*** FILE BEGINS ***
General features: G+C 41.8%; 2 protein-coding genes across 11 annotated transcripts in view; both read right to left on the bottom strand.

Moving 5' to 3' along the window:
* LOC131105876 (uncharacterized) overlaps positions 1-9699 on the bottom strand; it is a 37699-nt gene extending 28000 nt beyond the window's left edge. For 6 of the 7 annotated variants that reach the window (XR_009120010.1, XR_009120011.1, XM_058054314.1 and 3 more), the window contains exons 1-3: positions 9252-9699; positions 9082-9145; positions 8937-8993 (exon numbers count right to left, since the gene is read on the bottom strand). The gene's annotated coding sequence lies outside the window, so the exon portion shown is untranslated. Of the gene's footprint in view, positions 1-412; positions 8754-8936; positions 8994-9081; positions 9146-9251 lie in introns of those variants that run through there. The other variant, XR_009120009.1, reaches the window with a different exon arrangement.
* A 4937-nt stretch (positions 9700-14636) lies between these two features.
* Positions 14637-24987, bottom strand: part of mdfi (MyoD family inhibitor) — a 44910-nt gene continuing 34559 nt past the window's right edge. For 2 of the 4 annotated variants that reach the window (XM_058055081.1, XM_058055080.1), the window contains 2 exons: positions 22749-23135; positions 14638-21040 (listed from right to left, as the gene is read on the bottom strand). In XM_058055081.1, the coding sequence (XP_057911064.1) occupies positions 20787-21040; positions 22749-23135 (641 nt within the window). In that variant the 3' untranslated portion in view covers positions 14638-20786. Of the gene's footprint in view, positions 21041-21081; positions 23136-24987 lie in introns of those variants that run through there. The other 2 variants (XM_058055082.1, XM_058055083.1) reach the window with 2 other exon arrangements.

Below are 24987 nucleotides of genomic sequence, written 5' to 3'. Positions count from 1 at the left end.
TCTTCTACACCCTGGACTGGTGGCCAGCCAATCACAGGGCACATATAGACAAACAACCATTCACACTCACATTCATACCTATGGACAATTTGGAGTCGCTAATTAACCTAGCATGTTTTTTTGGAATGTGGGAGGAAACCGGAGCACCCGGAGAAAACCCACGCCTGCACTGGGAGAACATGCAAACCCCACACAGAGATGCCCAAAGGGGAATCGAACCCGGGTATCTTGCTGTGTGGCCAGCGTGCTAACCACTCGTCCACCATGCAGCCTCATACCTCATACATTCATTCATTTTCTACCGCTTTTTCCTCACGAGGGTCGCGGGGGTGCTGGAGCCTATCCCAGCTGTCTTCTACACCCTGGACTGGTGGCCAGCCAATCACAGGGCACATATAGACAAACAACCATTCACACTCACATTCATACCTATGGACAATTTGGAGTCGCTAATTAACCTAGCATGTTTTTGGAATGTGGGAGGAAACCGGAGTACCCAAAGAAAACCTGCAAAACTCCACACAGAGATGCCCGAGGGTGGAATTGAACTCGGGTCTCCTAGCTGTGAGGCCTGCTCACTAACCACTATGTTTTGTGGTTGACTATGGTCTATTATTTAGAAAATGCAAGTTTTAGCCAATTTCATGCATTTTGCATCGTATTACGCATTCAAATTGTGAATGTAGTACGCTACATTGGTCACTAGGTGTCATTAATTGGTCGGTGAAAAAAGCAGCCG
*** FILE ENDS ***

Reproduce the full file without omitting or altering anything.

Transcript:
General features: G+C 41.8%; 2 protein-coding genes across 11 annotated transcripts in view; both read right to left on the bottom strand.

Moving 5' to 3' along the window:
* LOC131105876 (uncharacterized) overlaps positions 1-9699 on the bottom strand; it is a 37699-nt gene extending 28000 nt beyond the window's left edge. For 6 of the 7 annotated variants that reach the window (XR_009120010.1, XR_009120011.1, XM_058054314.1 and 3 more), the window contains exons 1-3: positions 9252-9699; positions 9082-9145; positions 8937-8993 (exon numbers count right to left, since the gene is read on the bottom strand). The gene's annotated coding sequence lies outside the window, so the exon portion shown is untranslated. Of the gene's footprint in view, positions 1-412; positions 8754-8936; positions 8994-9081; positions 9146-9251 lie in introns of those variants that run through there. The other variant, XR_009120009.1, reaches the window with a different exon arrangement.
* A 4937-nt stretch (positions 9700-14636) lies between these two features.
* Positions 14637-24987, bottom strand: part of mdfi (MyoD family inhibitor) — a 44910-nt gene continuing 34559 nt past the window's right edge. For 2 of the 4 annotated variants that reach the window (XM_058055081.1, XM_058055080.1), the window contains 2 exons: positions 22749-23135; positions 14638-21040 (listed from right to left, as the gene is read on the bottom strand). In XM_058055081.1, the coding sequence (XP_057911064.1) occupies positions 20787-21040; positions 22749-23135 (641 nt within the window). In that variant the 3' untranslated portion in view covers positions 14638-20786. Of the gene's footprint in view, positions 21041-21081; positions 23136-24987 lie in introns of those variants that run through there. The other 2 variants (XM_058055082.1, XM_058055083.1) reach the window with 2 other exon arrangements.

Below are 24987 nucleotides of genomic sequence, written 5' to 3'. Positions count from 1 at the left end.
TCTTCTACACCCTGGACTGGTGGCCAGCCAATCACAGGGCACATATAGACAAACAACCATTCACACTCACATTCATACCTATGGACAATTTGGAGTCGCTAATTAACCTAGCATGTTTTTTTGGAATGTGGGAGGAAACCGGAGCACCCGGAGAAAACCCACGCCTGCACTGGGAGAACATGCAAACCCCACACAGAGATGCCCAAAGGGGAATCGAACCCGGGTATCTTGCTGTGTGGCCAGCGTGCTAACCACTCGTCCACCATGCAGCCTCATACCTCATACATTCATTCATTTTCTACCGCTTTTTCCTCACGAGGGTCGCGGGGGTGCTGGAGCCTATCCCAGCTGTCTTCTACACCCTGGACTGGTGGCCAGCCAATCACAGGGCACATATAGACAAACAACCATTCACACTCACATTCATACCTATGGACAATTTGGAGTCGCTAATTAACCTAGCATGTTTTTGGAATGTGGGAGGAAACCGGAGTACCCAAAGAAAACCTGCAAAACTCCACACAGAGATGCCCGAGGGTGGAATTGAACTCGGGTCTCCTAGCTGTGAGGCCTGCTCACTAACCACTATGTTTTGTGGTTGACTATGGTCTATTATTTAGAAAATGCAAGTTTTAGCCAATTTCATGCATTTTGCATCGTATTACGCATTCAAATTGTGAATGTAGTACGCTACATTGGTCACTAGGTGTCATTAATTGGTCGGTGAAAAAAGCAGCCG